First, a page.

Conversely, vulnerabilities that receive a low CVSS score will be ignored by teams who are only looking at those with a CVSS score of 7 and above, potentially leaving dangerous vulnerabilities in their environment. In fact, according to Tenable Research, there are nearly as many vulnerabilities with exploit code available that have a CVSS base score between 4 and 6 as there are with a CVSS base score of 7 and above – yet, by policy, those using a CVSS 7+ strategy would ignore these lower-scored vulns, therefore missing many of the most critical vulnerabilities that pose the greatest risk to their business. Consider the example given above with the billions of dollars in data exfiltration. Since the vulnerability was assigned a CVSS base score of 6.0, few organizations would have ever even looked at that vulnerability to assess it for themselves, allowing themselves to fall prey to the cyberattacks that we’d only know in retrospect – after the damage is done. 

CVSS creates a false sense of security

The bottom line is, CVSS has been the industry standard for so long that many security professionals believe it’s the best, if not only, way to prioritize their vulnerability remediation efforts. But, considering the many downfalls of CVSS, it’s easy to see that CVSS is an outdated, ineffective method.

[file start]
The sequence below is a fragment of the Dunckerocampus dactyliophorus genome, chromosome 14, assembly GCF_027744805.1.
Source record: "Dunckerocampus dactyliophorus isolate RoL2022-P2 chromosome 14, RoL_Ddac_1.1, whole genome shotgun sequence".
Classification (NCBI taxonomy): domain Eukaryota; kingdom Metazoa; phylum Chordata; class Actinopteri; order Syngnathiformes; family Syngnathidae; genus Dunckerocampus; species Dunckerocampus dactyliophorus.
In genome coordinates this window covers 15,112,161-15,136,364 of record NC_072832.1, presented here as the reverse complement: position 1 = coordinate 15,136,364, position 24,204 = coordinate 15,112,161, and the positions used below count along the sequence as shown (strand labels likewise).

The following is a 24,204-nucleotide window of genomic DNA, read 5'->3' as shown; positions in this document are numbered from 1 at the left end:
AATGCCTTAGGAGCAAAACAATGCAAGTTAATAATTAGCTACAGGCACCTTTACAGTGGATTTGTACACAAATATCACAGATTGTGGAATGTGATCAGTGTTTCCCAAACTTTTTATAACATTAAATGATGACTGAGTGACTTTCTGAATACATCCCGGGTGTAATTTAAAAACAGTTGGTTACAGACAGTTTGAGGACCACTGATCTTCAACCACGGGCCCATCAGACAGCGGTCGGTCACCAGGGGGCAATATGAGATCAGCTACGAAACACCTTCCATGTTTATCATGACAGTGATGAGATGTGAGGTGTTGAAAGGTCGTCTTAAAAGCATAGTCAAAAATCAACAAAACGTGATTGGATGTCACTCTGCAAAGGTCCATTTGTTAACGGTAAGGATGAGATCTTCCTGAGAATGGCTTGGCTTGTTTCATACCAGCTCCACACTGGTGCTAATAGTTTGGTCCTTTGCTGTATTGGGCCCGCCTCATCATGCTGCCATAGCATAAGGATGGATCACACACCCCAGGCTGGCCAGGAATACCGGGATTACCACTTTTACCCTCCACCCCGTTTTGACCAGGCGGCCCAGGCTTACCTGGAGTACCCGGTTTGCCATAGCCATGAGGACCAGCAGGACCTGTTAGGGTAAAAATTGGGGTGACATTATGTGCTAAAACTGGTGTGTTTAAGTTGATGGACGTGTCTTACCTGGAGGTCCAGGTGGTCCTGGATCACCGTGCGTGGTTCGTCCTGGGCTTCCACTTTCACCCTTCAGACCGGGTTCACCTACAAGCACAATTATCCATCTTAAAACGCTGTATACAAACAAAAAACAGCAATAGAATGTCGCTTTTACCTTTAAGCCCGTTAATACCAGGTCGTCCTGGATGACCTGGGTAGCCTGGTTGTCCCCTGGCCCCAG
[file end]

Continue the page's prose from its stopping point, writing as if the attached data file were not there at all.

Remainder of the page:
A better way: The need for risk-based vulnerability management

To be effective, security teams need to understand vulnerabilities in the context of business risk, and then use that data to prioritize their remediation efforts. By taking a risk-based approach to vulnerability management, security teams can focus on the vulnerabilities and assets that matter most, so they can address the organization’s true business risk instead of wasting their valuable time on vulnerabilities that have a low likelihood of being exploited. To truly understand the full context of each vulnerability, and therefore make the best decisions, security teams need to correlate the following security data:

  • Dozens of essential characteristics of the vulnerability, including the age of the vuln, its potential for harm, the degree to which it’s exploitable and how frequently we’re seeing the threat
  • An assessment of current and predicted future attacker activity
  • Threat and exploit intelligence from multiple sources
  • An assessment of how important the affected asset is to the organization

Of course, parsing through all this data can’t be accomplished by a human being – or even a team of human beings – so automating its correlation and analysis using machine learning algorithms is absolutely essential. Not only is machine learning more accurate, but within seconds, it can effectively deliver a vulnerability priority rating (VPR) for every one of the organization’s vulnerabilities based on the risk each poses to the business.

Taking a risk-based approach to vulnerability management is a far more effective solution because it enables security teams to focus on what matters most – so they can make the biggest impact on risk with the least amount of effort.

To learn more about how risk-based vulnerability management can help you focus your remediation efforts on the vulnerabilities and assets that matter most, visit: https://www.tenable.com/solutions/risk-based-vulnerability-management